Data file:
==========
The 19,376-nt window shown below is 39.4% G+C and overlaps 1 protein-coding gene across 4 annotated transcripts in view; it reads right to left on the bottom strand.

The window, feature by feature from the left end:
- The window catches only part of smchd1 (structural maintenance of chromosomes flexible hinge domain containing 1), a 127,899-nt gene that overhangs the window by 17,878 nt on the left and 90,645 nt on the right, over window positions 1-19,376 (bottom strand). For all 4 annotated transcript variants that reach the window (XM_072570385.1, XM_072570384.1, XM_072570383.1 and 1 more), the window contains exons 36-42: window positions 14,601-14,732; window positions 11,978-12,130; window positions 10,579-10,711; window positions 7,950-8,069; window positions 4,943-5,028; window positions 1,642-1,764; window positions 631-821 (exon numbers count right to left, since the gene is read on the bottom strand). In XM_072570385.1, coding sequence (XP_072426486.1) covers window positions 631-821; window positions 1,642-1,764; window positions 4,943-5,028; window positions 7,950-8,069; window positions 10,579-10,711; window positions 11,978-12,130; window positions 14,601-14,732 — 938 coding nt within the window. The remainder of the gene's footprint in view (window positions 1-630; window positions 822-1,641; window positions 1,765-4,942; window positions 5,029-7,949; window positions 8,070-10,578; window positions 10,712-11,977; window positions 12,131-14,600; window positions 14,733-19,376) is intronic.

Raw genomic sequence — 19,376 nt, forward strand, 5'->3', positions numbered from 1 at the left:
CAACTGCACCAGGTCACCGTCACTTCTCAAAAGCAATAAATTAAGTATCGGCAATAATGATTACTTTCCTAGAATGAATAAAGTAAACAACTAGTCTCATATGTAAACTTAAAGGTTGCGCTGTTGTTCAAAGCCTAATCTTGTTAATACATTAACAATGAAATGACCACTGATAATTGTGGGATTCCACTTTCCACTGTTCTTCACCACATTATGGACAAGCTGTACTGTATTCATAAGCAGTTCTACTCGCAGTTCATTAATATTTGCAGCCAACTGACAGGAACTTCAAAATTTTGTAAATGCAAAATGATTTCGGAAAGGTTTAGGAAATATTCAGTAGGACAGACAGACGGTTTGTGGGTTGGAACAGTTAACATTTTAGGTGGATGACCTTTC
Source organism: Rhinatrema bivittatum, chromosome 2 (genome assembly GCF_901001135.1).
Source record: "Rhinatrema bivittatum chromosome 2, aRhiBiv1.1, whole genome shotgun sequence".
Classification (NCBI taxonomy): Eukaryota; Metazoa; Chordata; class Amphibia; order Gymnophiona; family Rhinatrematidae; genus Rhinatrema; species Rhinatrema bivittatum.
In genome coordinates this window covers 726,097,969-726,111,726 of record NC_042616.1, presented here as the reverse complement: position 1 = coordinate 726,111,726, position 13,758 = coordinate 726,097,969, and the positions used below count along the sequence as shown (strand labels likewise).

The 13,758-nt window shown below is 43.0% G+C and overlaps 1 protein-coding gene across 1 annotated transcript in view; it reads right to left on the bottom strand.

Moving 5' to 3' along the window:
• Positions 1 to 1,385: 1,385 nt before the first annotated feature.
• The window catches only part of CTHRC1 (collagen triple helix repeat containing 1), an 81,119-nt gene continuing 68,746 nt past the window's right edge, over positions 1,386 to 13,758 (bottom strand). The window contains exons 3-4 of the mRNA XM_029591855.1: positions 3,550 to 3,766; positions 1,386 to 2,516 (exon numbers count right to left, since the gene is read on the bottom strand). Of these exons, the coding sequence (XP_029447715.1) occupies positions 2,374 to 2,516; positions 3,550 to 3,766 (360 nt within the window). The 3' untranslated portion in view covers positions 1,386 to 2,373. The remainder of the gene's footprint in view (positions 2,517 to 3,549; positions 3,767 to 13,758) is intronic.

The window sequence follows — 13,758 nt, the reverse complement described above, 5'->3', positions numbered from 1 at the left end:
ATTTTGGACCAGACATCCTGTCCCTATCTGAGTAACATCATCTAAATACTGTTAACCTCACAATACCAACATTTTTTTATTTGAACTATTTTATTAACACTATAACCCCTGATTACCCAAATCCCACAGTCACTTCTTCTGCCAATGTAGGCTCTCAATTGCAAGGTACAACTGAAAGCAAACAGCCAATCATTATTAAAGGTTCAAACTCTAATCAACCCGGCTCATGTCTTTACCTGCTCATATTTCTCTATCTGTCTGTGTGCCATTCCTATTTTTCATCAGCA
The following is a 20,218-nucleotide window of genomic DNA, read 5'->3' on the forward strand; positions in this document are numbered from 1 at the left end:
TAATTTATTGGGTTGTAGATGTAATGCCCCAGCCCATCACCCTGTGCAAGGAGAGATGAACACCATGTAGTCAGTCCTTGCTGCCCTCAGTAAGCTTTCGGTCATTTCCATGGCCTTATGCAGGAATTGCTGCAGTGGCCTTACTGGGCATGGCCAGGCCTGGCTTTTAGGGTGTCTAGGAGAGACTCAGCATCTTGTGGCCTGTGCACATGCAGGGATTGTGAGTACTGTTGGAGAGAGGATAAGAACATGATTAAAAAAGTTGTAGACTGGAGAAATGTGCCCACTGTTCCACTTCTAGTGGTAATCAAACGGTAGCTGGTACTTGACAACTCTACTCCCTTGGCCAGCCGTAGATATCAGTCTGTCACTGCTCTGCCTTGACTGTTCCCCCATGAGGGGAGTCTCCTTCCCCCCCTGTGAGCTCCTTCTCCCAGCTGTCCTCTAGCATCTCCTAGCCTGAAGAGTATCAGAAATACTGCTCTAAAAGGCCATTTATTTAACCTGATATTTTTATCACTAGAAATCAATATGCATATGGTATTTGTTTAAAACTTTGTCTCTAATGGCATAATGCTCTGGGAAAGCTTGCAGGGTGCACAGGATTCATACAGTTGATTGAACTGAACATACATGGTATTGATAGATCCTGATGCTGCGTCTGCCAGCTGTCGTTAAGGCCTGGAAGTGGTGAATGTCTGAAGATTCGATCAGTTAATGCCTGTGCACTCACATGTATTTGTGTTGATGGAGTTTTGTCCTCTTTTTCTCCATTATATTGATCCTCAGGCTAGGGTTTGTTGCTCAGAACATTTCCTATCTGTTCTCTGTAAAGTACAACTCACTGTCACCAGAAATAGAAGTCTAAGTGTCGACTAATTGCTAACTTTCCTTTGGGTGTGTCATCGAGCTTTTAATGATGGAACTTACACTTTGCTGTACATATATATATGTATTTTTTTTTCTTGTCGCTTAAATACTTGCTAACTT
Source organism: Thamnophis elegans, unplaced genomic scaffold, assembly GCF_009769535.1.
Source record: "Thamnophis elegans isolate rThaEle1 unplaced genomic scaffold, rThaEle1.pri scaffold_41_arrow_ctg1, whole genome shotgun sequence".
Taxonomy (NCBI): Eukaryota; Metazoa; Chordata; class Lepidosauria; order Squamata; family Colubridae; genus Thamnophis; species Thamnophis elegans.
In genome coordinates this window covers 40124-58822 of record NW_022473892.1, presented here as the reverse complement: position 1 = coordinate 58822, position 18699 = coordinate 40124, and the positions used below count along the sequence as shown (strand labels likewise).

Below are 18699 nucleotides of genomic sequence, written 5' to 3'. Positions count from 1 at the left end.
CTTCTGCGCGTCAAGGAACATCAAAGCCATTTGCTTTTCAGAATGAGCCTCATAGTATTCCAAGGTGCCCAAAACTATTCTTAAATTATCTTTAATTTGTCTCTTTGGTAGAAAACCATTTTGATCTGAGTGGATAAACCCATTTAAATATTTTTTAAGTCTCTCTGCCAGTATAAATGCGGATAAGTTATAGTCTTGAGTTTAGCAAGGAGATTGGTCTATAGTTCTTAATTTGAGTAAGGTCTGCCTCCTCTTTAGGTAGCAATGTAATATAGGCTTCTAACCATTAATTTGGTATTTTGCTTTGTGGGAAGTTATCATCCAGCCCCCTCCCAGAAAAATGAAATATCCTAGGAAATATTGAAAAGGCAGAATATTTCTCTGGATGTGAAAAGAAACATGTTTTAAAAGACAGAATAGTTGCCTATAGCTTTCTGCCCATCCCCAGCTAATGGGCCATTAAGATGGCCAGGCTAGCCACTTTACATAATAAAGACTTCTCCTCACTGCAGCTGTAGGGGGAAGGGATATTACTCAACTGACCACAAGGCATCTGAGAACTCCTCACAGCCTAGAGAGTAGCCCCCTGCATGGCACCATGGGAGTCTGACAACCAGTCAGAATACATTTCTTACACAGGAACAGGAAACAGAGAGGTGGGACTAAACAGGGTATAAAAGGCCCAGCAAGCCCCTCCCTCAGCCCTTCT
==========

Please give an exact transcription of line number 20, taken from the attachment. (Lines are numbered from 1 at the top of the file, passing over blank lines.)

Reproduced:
Taxonomy (NCBI): Eukaryota; Metazoa; Chordata; class Lepidosauria; order Squamata; family Colubridae; genus Thamnophis; species Thamnophis elegans.